For Balcomb's women, 'resume' pronounced re-ZOOM

Six months after the May maelstrom, I am pleased to report that the clouds over the women's basketball program have lifted, and the sun is once again shining brightly. Director of Athletics Todd Turner, who was able to keep his head when all around were losing theirs, stuck to his methodical hiring process. Ultimately he found his ma-- er, woman in the person of Xavier University's Melanie Balcomb.

Approximately six short months ago, Vanderbilt's women's basketball program was in a state of turmoil-- or at least one might have presumed so by reading the VandyMania women's basketball message board.  The tumultuous month of May, 2002 brought a stream of traffic on the forum not seen before nor since.  (Honestly, to read some of those near-hysterical posts, you'd have thought that Vanderbilt might have to shut down the entire program and board up Memorial Gym.)

It all started, you'll recall, when Vanderbilt Director of Athletics Todd Turner brought in Colorado State's Tom Collen, with great fanfare, to replace the departed Jim Foster.  The star-crossed Collen held the job for all of one day-- once a local newspaper discovered that Collen had (ahem) enhanced his resume, the school forced him to resign.  The search for a new coach, which seemed to fans to have taken an inordinately long time to complete, was back on again.

Six months after the May maelstrom, I am pleased to report that the clouds have lifted, and the sun is once again shining brightly over stately Memorial Gym.  The painful period had a happy ending.  Turner, who was able to keep his head when all around were losing theirs, stuck to his methodical hiring process.  Ultimately he found his ma-- er, woman in the person of Xavier University's Melanie Balcomb.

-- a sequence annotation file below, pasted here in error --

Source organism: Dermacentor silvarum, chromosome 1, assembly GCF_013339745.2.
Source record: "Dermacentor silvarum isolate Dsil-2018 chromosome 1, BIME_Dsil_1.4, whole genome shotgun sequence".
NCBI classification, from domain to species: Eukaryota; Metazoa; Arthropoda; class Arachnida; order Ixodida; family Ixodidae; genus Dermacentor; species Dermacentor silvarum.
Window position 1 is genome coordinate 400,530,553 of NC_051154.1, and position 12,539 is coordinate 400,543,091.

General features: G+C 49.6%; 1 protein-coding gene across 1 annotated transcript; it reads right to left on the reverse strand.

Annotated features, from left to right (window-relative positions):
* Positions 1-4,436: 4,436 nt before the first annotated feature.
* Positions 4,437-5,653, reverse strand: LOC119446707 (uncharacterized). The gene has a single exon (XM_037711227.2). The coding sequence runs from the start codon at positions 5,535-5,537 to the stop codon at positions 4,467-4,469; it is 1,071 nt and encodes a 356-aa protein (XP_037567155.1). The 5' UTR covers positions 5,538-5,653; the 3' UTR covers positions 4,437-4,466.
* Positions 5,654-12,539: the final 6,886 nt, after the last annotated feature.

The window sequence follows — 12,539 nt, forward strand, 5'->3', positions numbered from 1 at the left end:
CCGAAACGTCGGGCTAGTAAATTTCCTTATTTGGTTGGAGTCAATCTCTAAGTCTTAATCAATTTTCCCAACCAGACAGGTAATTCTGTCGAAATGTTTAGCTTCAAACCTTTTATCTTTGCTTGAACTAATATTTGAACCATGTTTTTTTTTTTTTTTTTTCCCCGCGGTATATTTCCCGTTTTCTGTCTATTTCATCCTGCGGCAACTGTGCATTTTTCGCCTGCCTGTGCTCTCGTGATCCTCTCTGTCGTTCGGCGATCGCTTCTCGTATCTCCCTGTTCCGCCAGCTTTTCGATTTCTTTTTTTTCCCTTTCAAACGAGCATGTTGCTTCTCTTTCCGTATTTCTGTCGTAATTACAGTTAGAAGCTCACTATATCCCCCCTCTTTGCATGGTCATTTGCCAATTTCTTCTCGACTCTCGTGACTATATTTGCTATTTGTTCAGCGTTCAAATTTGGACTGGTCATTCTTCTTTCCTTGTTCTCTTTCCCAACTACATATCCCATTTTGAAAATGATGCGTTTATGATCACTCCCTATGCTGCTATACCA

Mention women's basketball around McGugin Center these days, and all you'll get is smiles.  The air is thick with eager anticipation.  Six short months after the fiasco that some fans thought had surely wrecked the program, no one associated with the women's hoops program is giving any thought to resumes... they're thinking strictly about resuming.  As in, getting on with the business left unfinished last March in Ames, Iowa.

"It was very difficult not having a coach for a long time," says 6-6 Naismith Award candidate Chantelle Anderson.  "But we're done with it.  We ended up with a coach that we're very happy with, and that was the end of that."

The reasons why Foster would up and leave a Top Ten program for Ohio State after 11 great seasons are as mystifying now as they were six months ago.  What's clear, however, is that Foster left behind some talent for his successor.  He left behind a team that won 30 games and an SEC Tournament Championship in 2001-02... a team fresh off two straight trips to the Elite Eight... and a team that includes, in Anderson and Ashley McElhiney, two of the finest seniors ever to play for the school.